The wide open views grant a wonderful sense of perspective, making the hiker feel small in the best possible way.  Due to its easy accessibility, this trail is out of the question in the summer months if you don’t want to face hoards of loudly-talking, jeans-wearing tourists. In the winter, however, you’ll experience peace and relative solitude. This hike is lovely on its own, or as a warm up or bonus lap to another adventure.

Getting there: The Sprague Lake trailhead is located on Bear Lake Road, about five miles from the turn-off on Highway 36.

A snowshoer shown from behind with big mountains on the horizon in Rocky Mountain National Park.
Big views and flat trails…what’s not to love?

#5 Estes Cone

6.5 miles out and back. Moderate. Approximate time: 4-5 hours. 

This is a beautiful, varied hike that leads you though pine forests, past an old mine, and up to breathtaking views at the top of the cone. The trail starts by climbing at a moderate grade, then meandering through the forest on rolling hills.  You’ll pass through a lovely clearing, and then up to excellent views of Long’s Peak.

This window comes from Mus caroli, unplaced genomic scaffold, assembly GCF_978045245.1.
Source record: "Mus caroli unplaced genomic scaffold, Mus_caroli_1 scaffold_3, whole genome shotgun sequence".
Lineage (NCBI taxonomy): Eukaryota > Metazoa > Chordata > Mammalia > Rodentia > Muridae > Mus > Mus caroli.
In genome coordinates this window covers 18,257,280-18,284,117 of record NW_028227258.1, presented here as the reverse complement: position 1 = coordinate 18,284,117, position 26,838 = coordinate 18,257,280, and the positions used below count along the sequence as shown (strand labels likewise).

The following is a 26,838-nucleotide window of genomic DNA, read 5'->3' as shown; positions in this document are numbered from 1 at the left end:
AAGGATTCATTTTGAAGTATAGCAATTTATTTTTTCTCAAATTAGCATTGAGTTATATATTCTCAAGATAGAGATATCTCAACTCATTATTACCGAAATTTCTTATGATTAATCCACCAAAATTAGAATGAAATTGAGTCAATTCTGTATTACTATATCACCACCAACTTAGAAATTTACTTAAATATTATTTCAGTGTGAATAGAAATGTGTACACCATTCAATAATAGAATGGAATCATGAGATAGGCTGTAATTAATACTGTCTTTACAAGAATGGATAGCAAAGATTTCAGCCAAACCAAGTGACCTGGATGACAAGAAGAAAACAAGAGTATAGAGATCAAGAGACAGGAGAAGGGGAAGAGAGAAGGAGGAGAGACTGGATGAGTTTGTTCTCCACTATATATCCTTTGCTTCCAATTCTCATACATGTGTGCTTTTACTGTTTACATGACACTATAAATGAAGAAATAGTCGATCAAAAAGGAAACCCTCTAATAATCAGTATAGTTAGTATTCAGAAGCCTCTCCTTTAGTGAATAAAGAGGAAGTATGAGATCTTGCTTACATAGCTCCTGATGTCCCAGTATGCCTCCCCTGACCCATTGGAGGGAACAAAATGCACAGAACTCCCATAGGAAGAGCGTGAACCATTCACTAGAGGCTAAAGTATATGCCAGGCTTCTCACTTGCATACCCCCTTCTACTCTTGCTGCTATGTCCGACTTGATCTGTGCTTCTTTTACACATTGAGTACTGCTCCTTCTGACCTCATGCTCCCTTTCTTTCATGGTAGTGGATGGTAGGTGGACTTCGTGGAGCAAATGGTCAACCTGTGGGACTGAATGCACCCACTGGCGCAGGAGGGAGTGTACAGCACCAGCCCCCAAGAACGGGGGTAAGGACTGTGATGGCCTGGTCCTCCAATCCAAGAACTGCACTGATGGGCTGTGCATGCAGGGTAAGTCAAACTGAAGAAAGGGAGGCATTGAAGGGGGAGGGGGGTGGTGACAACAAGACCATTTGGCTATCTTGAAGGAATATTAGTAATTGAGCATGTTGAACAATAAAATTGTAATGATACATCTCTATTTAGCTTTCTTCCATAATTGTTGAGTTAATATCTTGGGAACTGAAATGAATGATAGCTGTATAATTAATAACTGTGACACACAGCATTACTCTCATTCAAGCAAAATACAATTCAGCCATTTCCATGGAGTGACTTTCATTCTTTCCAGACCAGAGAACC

The final mile or so of the hike is pretty steep and rocky, but the views at the top are worth it.  The summit boasts the kind of high mountain views that are typical of a fourteener, and we had it all to ourselves on a weekend! Be prepared to take off your snowshoes for the final climb.  It’s ideal to have a way to strap them to your pack so your hands are free.

Getting there: To access the Estes Cone trail, enter the park through the Long’s Peak trailhead and look for signs at trail junctions that will guide you in the right direction.

A view of the Estes Cone, a snowshoeing trail in Rocky Mountain National Park
The Estes Cone hike will take you to the top of this beauty!

#6 Trail Ridge Road

Approximate time and distance varies. Out-and-back. Moderate.

For those who aren’t familiar, Trail Ridge Road is the highest continuously paved road in North America, and it runs East-West across the length of RMNP.  It’s typically closed to cars from October to May, due to heavy snow cover. While this might be a loss for drivers, it is a big win for snowshoers!